Winfield Club History
The driving force in forming Winfield Country Club was Fred C. Clarke, who was the club’s first President. Clarke, incidentally, played golf both right and left-handed, and owned complete sets of both right and left-handed clubs.
Clarke was a Hall of Fame Major League Baseball player from 1894 to 1915 and manager from 1897 to 1915. Clarke played for and managed both the Louisville Colonels and Pittsburgh Pirates. He was a left fielder and lefthanded batter. Of the nine pennants in Pittsburgh franchise history, Clarke was the player-manager for four of them. Clarke played in the first World’s Series in 1903 against the Boston Pilgrims (now the Red Sox), He and fellow Hall of Famers, Honus Wagner and Vic Willis, led Pittsburgh to a victory over Ty Cobb and the Detroit Tigers in the 1909 World Series. Clarke hit two home runs and batted in seven runs in that series. Clarke batted over .300 in 11 different seasons. His 35-game hitting streak in 1895 was the second-longest in major league history at the time and is still tied for eleventh-longest, batting .351 that year.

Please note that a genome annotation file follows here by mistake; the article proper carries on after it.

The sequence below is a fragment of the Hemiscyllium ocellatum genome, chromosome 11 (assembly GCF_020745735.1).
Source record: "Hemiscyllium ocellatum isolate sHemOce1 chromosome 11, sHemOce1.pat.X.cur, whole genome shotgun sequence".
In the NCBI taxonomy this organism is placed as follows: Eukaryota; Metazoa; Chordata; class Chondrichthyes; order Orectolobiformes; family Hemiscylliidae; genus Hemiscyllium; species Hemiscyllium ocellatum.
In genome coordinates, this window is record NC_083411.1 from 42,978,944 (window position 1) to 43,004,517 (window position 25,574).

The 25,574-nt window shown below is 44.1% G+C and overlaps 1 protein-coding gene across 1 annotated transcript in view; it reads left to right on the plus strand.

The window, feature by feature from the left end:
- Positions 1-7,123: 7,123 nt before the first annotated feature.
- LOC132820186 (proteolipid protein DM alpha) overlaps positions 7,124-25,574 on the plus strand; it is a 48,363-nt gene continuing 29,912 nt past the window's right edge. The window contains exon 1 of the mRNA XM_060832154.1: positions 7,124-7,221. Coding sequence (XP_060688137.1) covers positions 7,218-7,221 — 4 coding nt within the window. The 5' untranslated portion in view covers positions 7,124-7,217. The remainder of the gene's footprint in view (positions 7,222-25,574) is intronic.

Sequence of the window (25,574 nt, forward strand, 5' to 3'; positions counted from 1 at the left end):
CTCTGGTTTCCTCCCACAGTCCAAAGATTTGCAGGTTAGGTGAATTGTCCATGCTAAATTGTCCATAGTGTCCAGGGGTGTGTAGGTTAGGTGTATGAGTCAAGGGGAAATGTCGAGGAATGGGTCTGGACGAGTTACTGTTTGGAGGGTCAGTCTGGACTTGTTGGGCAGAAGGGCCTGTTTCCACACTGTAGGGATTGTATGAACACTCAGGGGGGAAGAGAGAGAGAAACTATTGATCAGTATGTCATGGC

Clarke was a golfer and, since he was a real “doer,” he decided to see about getting a golf club started here. In 1914 Clarke approached James Lorton, president of the Winfield National Bank, concerning purchase of the short 160 acre tract owned by Lorton. The land was purchased and the club started in 1917.
After the election of officers in 1917, the following people served the club as committee chairmen. M.F. Jarvis chaired the house committee with R. H. Bradley and Floyd McGregor serving as members. W.S. Brady was chairman of the grounds and greens committee, with H.P. Gott and A.S. Kininmonth members.
The membership dues were set at $25 per year, payable quarterly in advance. Rules were set out in the by-laws, including: “No member shall be permitted to lie or sleep on any sofa or lounge in the club house except in the rooms provided for the purpose.” The wooden golf tee had not been invented at that time, and each tee box sported a rectangular wooden box, one-half of which was filled with sand and the other half held a pail of water. Golfers would take a handful of sand, wet it, and form a mound to hold the ball off the ground.
The new clubhouse was built in 1970, with the new swimming pool constructed at the same time. The golf course was expanded to 18 holes through the purchase of additional land from the Louis Caton estate and income from the sale of lots for residential construction. Zoysia fairways were added, along with a complete new irrigation system.
We are extremely proud of our course and its heritage. Come play a round with us and see what we have to offer!